Pathalgadi movement: Chattisgarh govt's undermining of tribal rights, PESA Act provisions led to resistance
What was seen as a landmark legislation to protect tribal rights is in reality proving to be not much of a protection to the tribals in Chattisgarh.
Editor's note: Pathalgadi are stone slabs bearing inscriptions that villagers in Jharkhand and Chhattisgarh have, over the past year, appropriated to declare their "independence" from the state and central government, and as signposts to mark tribal agitation. This has led to state action against the rebellion. Firstpost will run a series of reported pieces from the region to understand the concerns of locals and the government's position.
Raipur: What was seen as a landmark legislation to protect tribal rights is in reality proving to be not much of a protection to the tribals in Chattisgarh. The Panchayats (Extension of Scheduled Areas) Act of 1996 (PESA) is meant to extend self-rule to tribal areas and protect the tribal's rights regarding land, water and forest, and their traditional social customs in what are declared as fifth schedule areas (areas that the President may, by order, declare to be schedule areas).
This law was put to the test when on 4 June, 2005, the Indian Farmers Fertilisers Cooperative (IFFCO) Limited and the Chhattisgarh government in Raipur signed an agreement to set up a 1320 MW power plant in the Premnagar gram panchayat area of Sarguja district at a cost of about Rs 4,000 crores.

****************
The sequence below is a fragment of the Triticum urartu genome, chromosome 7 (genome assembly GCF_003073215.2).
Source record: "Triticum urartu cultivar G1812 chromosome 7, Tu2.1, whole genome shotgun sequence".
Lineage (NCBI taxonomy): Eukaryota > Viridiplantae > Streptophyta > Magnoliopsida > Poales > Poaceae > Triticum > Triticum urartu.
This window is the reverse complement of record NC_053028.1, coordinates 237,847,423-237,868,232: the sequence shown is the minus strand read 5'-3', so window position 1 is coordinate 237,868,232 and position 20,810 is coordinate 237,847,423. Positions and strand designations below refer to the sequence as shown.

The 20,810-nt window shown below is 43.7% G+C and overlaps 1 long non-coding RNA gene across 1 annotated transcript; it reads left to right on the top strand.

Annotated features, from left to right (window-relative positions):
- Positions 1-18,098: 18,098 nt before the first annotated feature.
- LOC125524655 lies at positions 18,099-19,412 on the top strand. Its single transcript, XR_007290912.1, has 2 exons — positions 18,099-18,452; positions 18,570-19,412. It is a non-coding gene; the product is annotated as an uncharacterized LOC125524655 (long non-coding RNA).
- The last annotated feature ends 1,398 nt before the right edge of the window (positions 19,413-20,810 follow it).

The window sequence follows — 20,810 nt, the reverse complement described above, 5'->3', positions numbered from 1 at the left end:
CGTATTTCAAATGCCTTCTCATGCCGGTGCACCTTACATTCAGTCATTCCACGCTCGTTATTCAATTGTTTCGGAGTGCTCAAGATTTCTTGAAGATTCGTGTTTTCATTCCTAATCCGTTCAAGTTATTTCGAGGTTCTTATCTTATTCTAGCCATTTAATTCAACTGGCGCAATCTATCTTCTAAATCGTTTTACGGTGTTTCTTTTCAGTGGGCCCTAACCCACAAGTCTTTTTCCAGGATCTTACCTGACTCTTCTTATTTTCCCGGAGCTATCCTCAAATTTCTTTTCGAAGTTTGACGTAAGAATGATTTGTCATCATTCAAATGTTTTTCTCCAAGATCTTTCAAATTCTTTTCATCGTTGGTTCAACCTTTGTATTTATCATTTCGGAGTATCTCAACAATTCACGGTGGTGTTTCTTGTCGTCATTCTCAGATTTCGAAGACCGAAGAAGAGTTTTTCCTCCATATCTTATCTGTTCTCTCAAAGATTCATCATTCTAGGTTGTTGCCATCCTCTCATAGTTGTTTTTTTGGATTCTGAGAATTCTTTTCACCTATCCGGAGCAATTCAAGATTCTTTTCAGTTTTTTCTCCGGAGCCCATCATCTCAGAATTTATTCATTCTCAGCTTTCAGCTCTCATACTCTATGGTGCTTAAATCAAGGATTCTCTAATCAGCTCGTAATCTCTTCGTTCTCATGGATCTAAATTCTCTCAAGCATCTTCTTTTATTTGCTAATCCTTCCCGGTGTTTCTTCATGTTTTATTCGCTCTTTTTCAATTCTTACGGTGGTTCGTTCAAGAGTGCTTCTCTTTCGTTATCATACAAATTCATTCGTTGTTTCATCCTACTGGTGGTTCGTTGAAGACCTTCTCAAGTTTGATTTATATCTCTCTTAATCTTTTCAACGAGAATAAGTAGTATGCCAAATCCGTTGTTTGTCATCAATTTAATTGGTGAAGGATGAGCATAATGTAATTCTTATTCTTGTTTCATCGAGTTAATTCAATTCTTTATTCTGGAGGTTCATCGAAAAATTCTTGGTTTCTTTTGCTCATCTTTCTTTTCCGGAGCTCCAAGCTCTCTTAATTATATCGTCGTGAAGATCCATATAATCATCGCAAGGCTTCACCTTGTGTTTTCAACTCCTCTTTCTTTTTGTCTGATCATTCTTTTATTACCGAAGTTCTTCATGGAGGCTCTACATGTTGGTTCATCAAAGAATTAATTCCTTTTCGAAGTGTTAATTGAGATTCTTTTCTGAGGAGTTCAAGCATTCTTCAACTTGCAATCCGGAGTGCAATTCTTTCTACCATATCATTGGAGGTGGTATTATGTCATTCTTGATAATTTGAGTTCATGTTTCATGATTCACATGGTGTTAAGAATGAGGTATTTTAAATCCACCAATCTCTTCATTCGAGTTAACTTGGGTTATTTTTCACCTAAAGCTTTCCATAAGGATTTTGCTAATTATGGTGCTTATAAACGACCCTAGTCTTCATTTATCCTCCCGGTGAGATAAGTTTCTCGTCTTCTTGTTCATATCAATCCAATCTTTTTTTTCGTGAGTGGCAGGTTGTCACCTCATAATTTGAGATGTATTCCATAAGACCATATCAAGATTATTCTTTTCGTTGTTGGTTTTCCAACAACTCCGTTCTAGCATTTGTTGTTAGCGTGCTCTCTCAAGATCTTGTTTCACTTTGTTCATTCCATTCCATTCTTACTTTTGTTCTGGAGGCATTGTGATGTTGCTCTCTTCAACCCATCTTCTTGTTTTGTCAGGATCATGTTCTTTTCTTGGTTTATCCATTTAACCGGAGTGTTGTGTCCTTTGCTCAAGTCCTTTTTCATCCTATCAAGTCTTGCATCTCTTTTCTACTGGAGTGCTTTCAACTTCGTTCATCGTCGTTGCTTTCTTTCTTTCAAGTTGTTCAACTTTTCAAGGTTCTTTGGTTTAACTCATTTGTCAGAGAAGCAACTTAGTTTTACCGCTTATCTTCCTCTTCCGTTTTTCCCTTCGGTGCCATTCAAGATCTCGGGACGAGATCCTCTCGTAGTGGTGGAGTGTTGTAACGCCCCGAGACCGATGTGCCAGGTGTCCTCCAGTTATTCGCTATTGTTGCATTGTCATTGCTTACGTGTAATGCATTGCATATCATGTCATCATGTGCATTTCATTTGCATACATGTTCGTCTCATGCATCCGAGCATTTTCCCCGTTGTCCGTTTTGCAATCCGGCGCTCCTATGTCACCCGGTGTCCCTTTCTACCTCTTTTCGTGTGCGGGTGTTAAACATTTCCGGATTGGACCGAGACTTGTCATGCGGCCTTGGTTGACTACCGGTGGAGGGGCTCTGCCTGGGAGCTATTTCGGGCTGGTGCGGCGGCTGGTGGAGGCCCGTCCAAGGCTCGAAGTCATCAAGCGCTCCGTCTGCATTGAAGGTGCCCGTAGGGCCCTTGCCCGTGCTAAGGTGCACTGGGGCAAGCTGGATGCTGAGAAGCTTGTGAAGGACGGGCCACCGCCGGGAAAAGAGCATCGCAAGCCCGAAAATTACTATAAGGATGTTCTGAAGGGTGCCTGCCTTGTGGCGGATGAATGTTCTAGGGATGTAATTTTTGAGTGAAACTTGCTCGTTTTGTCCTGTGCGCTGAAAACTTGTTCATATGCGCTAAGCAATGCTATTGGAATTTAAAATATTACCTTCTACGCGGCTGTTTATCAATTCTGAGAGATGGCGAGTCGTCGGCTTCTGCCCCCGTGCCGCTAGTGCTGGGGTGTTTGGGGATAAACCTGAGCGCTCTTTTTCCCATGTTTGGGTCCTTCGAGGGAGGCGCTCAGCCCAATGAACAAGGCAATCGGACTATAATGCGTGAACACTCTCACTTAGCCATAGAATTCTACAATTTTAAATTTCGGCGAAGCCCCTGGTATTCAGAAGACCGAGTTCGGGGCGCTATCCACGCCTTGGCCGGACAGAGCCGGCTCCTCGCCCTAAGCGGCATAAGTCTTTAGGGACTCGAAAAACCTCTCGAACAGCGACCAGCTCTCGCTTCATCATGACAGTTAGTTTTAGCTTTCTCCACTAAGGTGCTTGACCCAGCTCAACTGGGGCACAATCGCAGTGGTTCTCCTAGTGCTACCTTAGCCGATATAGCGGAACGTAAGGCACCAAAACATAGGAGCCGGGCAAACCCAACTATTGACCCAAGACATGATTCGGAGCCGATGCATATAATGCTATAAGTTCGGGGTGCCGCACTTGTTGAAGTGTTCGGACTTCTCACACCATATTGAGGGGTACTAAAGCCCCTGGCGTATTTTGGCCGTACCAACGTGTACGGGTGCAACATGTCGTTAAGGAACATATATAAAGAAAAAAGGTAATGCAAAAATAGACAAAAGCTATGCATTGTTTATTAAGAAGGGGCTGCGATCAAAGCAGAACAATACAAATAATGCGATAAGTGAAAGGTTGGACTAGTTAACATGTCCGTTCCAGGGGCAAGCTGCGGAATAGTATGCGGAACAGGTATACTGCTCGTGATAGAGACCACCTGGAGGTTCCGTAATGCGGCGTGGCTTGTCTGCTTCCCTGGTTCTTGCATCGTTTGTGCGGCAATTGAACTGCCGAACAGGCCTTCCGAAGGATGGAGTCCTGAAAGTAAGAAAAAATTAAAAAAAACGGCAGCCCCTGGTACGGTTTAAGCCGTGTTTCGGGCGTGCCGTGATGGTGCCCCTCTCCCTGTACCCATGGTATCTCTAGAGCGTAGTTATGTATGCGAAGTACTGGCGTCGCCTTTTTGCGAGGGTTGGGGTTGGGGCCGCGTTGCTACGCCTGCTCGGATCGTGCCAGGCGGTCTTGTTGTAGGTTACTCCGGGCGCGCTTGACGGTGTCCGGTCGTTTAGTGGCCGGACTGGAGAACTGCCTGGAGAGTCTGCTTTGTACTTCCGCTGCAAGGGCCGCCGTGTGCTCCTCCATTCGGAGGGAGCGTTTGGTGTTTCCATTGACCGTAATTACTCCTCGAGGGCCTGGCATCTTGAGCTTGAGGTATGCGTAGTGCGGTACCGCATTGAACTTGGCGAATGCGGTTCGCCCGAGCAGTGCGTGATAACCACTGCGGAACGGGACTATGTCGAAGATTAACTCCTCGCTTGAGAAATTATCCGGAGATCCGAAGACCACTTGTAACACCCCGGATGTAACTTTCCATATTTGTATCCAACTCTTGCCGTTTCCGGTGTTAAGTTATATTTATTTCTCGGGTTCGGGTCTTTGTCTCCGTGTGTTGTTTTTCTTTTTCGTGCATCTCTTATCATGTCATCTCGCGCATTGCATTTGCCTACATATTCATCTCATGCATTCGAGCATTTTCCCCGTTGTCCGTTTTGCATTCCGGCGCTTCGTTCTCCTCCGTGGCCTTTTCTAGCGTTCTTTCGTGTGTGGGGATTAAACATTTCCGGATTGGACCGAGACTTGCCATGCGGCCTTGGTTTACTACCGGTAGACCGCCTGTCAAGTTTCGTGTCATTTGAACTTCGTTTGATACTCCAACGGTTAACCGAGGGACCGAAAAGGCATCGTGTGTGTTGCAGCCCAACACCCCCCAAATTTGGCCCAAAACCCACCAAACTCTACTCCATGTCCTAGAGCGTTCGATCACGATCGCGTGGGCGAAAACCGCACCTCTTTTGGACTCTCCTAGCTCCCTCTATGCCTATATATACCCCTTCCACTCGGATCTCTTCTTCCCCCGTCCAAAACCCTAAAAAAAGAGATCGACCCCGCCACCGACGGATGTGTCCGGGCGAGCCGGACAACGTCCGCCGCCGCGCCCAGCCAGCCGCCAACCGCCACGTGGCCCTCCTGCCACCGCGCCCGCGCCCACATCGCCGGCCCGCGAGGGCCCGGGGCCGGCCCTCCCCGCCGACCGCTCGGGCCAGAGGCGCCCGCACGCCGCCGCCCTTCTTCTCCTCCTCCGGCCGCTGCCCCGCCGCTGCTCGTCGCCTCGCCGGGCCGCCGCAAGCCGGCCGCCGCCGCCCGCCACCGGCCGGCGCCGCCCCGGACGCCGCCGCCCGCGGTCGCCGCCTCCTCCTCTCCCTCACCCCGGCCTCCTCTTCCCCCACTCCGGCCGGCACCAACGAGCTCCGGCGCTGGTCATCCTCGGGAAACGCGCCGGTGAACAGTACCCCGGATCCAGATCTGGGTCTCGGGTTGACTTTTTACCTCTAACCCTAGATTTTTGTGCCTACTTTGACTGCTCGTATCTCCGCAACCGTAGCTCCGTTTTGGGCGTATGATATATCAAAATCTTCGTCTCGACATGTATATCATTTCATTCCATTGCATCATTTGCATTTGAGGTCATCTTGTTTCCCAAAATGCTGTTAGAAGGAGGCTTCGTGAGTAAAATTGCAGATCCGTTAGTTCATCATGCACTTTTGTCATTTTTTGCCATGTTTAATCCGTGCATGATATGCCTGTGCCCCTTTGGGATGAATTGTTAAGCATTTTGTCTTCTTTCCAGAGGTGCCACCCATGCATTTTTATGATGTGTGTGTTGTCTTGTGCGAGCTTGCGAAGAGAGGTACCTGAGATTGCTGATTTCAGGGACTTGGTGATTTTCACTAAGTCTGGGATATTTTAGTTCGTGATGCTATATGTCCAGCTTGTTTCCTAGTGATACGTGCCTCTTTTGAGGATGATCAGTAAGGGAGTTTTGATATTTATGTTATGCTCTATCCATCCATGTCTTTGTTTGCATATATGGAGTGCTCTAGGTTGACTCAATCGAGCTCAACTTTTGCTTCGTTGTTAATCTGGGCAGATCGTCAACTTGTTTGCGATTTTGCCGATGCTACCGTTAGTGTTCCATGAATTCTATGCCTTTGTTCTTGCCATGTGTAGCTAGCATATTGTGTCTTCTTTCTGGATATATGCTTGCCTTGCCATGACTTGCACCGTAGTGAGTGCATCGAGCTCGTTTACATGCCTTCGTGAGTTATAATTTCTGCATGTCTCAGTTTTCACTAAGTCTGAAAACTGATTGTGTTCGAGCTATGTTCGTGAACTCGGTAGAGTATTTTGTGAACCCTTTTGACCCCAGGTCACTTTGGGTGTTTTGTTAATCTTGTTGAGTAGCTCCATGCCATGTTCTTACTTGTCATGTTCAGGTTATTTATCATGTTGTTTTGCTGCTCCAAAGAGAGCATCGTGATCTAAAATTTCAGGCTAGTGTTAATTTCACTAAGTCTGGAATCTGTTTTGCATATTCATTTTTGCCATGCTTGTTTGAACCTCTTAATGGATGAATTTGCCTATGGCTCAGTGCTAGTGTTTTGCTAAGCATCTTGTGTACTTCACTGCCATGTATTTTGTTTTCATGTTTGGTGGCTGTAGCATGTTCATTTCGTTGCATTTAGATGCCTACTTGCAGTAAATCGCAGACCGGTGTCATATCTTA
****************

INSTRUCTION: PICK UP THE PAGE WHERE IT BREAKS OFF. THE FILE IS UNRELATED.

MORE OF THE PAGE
The project required 728.41 hectares spread over five revenue villages – Premnagar, Chandanagar, Namna, Raghunathpur and Abhaypur — and would affect 1,386 families. But Premnagar gram panchayat was a fifth schedule area, which meant it required the approval of the area's gram sabha.
The PESA Act's provisions were quite clear. According to Rajni Soren, an advocate of Chhattisgarh High Court, apart from directing that the state legislation on Panchayats should be made in consonance with the customary tribal law, social and religious practices, PESA also recognises the supremacy of traditional management practices for community resources and dispute resolution.
It also decrees that “every gram sabha shall approve the plans, programs and projects for social and economic development” before they are taken up for implementation and that “the gram sabha or the Panchayats at the appropriate level shall be consulted before acquisition of land in the Scheduled Areas for development projects and before re-settling or rehabilitating persons aﬀected by such projects in the Scheduled Areas.”